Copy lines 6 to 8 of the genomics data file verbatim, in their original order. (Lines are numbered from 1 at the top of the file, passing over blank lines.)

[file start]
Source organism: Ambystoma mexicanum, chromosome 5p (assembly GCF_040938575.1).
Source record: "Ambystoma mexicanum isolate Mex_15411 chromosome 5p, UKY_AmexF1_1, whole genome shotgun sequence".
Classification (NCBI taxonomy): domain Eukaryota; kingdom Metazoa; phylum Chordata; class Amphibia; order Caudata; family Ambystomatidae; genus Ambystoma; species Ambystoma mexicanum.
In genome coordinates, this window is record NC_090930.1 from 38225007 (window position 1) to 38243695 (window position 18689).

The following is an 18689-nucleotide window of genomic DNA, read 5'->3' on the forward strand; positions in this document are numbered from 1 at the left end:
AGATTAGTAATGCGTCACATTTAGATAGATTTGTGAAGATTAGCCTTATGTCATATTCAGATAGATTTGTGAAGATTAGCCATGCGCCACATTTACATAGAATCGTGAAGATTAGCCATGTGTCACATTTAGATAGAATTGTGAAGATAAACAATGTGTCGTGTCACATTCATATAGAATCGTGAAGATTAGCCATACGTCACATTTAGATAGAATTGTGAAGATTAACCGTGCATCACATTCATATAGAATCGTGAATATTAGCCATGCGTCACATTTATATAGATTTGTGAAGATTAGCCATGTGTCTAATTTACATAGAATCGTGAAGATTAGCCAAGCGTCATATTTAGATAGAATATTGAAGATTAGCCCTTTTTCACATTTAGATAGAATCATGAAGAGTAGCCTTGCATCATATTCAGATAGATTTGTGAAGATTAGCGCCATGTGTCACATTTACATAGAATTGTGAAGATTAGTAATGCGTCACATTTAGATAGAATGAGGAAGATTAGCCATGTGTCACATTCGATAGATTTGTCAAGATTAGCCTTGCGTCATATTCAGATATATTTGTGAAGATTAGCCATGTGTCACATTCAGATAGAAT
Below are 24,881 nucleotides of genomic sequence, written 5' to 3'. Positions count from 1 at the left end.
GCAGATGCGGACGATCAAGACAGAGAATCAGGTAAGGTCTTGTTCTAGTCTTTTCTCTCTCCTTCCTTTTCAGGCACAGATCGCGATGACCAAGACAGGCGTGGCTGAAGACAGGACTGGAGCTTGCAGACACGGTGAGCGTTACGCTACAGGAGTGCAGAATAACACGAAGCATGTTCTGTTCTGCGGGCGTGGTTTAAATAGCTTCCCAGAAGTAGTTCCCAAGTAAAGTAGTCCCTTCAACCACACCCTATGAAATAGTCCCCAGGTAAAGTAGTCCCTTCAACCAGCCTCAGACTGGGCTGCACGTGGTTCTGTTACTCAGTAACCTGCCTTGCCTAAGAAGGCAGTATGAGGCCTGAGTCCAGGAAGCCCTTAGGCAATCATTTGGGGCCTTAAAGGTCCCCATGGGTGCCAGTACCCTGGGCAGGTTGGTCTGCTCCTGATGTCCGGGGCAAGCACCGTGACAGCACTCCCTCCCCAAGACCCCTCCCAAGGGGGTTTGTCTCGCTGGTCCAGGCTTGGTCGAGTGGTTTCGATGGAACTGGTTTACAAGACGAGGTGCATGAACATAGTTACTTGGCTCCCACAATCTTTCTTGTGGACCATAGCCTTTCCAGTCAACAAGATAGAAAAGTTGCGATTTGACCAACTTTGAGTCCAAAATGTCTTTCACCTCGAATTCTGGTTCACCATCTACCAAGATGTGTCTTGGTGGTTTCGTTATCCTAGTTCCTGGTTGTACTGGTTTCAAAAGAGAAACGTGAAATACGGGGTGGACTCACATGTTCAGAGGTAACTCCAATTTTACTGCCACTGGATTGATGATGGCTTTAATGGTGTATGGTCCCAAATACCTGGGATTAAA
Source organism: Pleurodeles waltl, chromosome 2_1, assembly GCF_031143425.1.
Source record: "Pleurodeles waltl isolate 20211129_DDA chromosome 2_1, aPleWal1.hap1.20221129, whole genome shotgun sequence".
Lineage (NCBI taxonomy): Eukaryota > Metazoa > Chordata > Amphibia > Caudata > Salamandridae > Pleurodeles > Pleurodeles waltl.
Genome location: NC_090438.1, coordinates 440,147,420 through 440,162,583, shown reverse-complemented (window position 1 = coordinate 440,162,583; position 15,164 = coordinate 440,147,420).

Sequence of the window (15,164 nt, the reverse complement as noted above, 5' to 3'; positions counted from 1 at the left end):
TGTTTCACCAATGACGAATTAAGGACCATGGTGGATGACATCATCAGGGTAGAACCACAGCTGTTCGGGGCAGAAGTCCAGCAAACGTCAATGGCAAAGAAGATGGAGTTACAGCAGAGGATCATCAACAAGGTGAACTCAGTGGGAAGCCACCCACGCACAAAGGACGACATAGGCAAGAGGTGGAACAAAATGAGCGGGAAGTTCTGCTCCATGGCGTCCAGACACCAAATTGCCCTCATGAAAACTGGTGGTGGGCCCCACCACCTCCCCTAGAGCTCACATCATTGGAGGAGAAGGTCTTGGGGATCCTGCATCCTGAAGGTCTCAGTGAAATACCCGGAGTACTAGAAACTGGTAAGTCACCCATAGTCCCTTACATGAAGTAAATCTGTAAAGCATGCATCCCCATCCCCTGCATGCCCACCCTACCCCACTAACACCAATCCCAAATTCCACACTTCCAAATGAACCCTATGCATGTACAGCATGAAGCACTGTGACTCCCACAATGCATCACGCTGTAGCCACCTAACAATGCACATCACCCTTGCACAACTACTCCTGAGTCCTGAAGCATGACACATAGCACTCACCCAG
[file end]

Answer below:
AGATTAGTAATGCGTCACATTTAGATAGATTTGTGAAGATTAGCCTTATGTCATATTCAGATAGATTTGTGAAGATTAGCCATGCGCCACATTTACATAGAATCGTGAAGATTAGCCATGTGTCACATTTAGATAGAATTGTGAAGATAAACAATGTGTCGTGTCACATTCATATAGAATCGTGAAGATTAGCCATACGTCACATTTAGATAGAATTGTGAAGATTAACCGTGCATCACATTCATATAGAATCGTGAATATTAGCCATGCGTCACATTTATATAGATTTGTGAAGATTAGCCATGTGTCTAATTTACATAGAATCGTGAAGATTAGCCAAGCGTCATATTTAGATAGAATATTGAAGATTAGCCCTTTTTCACATTTAGATAGAATCATGAAGAGTAGCCTTGCATCATATTCAGATAGATTTGTGAAGATTAGCGCCATGTGTCACATTTACATAGAATTGTGAAGATTAGTAATGCGTCACATTTAGATAGAATGAGGAAGATTAGCCATGTGTCACATTCGATAGATTTGTCAAGATTAGCCTTGCGTCATATTCAGATATATTTGTGAAGATTAGCCATGTGTCACATTCAGATAGAAT
Below are 24,881 nucleotides of genomic sequence, written 5' to 3'. Positions count from 1 at the left end.
GCAGATGCGGACGATCAAGACAGAGAATCAGGTAAGGTCTTGTTCTAGTCTTTTCTCTCTCCTTCCTTTTCAGGCACAGATCGCGATGACCAAGACAGGCGTGGCTGAAGACAGGACTGGAGCTTGCAGACACGGTGAGCGTTACGCTACAGGAGTGCAGAATAACACGAAGCATGTTCTGTTCTGCGGGCGTGGTTTAAATAGCTTCCCAGAAGTAGTTCCCAAGTAAAGTAGTCCCTTCAACCACACCCTATGAAATAGTCCCCAGGTAAAGTAGTCCCTTCAACCAGCCTCAGACTGGGCTGCACGTGGTTCTGTTACTCAGTAACCTGCCTTGCCTAAGAAGGCAGTATGAGGCCTGAGTCCAGGAAGCCCTTAGGCAATCATTTGGGGCCTTAAAGGTCCCCATGGGTGCCAGTACCCTGGGCAGGTTGGTCTGCTCCTGATGTCCGGGGCAAGCACCGTGACAGCACTCCCTCCCCAAGACCCCTCCCAAGGGGGTTTGTCTCGCTGGTCCAGGCTTGGTCGAGTGGTTTCGATGGAACTGGTTTACAAGACGAGGTGCATGAACATAGTTACTTGGCTCCCACAATCTTTCTTGTGGACCATAGCCTTTCCAGTCAACAAGATAGAAAAGTTGCGATTTGACCAACTTTGAGTCCAAAATGTCTTTCACCTCGAATTCTGGTTCACCATCTACCAAGATGTGTCTTGGTGGTTTCGTTATCCTAGTTCCTGGTTGTACTGGTTTCAAAAGAGAAACGTGAAATACGGGGTGGACTCACATGTTCAGAGGTAACTCCAATTTTACTGCCACTGGATTGATGATGGCTTTAATGGTGTATGGTCCCAAATACCTGGGATTAAA